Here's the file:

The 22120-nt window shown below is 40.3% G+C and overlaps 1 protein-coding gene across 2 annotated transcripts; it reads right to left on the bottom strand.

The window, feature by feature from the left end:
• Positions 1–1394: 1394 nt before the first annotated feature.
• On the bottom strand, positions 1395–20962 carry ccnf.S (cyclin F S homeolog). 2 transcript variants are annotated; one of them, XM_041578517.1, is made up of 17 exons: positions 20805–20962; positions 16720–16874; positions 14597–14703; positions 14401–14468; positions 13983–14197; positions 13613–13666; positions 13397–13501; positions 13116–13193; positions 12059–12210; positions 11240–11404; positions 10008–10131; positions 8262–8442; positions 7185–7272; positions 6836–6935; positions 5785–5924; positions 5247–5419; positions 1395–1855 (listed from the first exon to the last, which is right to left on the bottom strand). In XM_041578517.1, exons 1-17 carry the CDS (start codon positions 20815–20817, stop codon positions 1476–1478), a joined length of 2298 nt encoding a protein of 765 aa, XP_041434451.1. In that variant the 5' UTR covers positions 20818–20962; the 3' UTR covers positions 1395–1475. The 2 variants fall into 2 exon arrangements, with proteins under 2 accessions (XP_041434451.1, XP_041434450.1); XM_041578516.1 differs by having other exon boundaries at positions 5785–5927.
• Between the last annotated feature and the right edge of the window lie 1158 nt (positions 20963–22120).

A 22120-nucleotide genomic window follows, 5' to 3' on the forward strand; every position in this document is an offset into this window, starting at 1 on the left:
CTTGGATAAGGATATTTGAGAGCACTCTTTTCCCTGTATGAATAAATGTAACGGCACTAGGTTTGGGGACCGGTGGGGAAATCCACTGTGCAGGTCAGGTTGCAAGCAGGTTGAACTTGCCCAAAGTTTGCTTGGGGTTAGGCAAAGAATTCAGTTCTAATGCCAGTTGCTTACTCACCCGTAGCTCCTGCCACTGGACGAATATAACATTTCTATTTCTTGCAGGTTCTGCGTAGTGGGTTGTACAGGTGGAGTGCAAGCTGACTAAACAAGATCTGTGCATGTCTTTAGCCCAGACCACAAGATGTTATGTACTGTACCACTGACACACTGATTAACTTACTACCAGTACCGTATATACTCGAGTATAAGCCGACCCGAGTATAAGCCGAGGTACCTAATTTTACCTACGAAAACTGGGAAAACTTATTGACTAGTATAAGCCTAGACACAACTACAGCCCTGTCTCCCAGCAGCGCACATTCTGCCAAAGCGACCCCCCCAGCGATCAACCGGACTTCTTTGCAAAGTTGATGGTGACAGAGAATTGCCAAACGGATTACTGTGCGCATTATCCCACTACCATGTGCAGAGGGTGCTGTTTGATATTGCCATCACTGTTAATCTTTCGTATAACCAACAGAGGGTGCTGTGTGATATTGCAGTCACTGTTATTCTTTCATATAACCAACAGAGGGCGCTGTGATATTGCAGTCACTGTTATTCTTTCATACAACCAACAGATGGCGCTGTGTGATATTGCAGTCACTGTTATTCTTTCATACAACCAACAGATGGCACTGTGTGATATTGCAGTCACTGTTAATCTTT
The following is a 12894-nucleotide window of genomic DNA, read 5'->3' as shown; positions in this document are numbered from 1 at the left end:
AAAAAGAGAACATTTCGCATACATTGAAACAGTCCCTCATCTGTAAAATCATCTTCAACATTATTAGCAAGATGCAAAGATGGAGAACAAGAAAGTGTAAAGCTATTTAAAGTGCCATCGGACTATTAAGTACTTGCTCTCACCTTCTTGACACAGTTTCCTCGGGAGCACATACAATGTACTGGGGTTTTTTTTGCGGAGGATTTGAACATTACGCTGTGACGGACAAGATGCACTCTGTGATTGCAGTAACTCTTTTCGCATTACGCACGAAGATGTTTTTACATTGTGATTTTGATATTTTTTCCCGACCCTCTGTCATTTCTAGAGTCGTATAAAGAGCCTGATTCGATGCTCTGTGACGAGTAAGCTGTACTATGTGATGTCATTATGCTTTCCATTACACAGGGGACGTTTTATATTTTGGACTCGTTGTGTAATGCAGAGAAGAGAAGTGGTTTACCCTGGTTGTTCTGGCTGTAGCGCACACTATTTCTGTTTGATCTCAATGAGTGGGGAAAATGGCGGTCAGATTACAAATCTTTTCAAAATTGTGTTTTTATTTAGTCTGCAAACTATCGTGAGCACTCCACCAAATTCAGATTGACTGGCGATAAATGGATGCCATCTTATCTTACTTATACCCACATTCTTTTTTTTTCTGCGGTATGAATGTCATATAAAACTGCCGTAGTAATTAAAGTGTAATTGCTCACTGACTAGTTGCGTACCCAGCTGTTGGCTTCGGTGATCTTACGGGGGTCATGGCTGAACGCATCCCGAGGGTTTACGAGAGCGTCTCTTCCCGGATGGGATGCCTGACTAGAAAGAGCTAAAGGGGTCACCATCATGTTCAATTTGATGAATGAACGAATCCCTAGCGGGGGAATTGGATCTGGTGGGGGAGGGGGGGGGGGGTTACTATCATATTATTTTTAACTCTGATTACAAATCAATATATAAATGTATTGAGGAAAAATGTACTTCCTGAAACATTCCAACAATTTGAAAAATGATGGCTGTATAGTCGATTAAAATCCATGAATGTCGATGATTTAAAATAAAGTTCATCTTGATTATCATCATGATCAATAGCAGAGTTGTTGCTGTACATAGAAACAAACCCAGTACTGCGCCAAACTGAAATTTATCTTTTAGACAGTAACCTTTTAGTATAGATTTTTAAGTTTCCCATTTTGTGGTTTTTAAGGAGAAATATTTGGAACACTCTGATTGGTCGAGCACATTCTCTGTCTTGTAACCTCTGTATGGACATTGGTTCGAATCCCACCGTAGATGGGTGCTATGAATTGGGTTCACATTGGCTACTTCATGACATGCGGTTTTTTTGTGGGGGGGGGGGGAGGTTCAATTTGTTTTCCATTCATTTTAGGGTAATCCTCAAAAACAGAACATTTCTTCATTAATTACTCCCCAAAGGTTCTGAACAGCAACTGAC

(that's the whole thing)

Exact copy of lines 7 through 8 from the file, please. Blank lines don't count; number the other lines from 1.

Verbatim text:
CTTGGATAAGGATATTTGAGAGCACTCTTTTCCCTGTATGAATAAATGTAACGGCACTAGGTTTGGGGACCGGTGGGGAAATCCACTGTGCAGGTCAGGTTGCAAGCAGGTTGAACTTGCCCAAAGTTTGCTTGGGGTTAGGCAAAGAATTCAGTTCTAATGCCAGTTGCTTACTCACCCGTAGCTCCTGCCACTGGACGAATATAACATTTCTATTTCTTGCAGGTTCTGCGTAGTGGGTTGTACAGGTGGAGTGCAAGCTGACTAAACAAGATCTGTGCATGTCTTTAGCCCAGACCACAAGATGTTATGTACTGTACCACTGACACACTGATTAACTTACTACCAGTACCGTATATACTCGAGTATAAGCCGACCCGAGTATAAGCCGAGGTACCTAATTTTACCTACGAAAACTGGGAAAACTTATTGACTAGTATAAGCCTAGACACAACTACAGCCCTGTCTCCCAGCAGCGCACATTCTGCCAAAGCGACCCCCCCAGCGATCAACCGGACTTCTTTGCAAAGTTGATGGTGACAGAGAATTGCCAAACGGATTACTGTGCGCATTATCCCACTACCATGTGCAGAGGGTGCTGTTTGATATTGCCATCACTGTTAATCTTTCGTATAACCAACAGAGGGTGCTGTGTGATATTGCAGTCACTGTTATTCTTTCATATAACCAACAGAGGGCGCTGTGATATTGCAGTCACTGTTATTCTTTCATACAACCAACAGATGGCGCTGTGTGATATTGCAGTCACTGTTATTCTTTCATACAACCAACAGATGGCACTGTGTGATATTGCAGTCACTGTTAATCTTT
The following is a 12894-nucleotide window of genomic DNA, read 5'->3' as shown; positions in this document are numbered from 1 at the left end: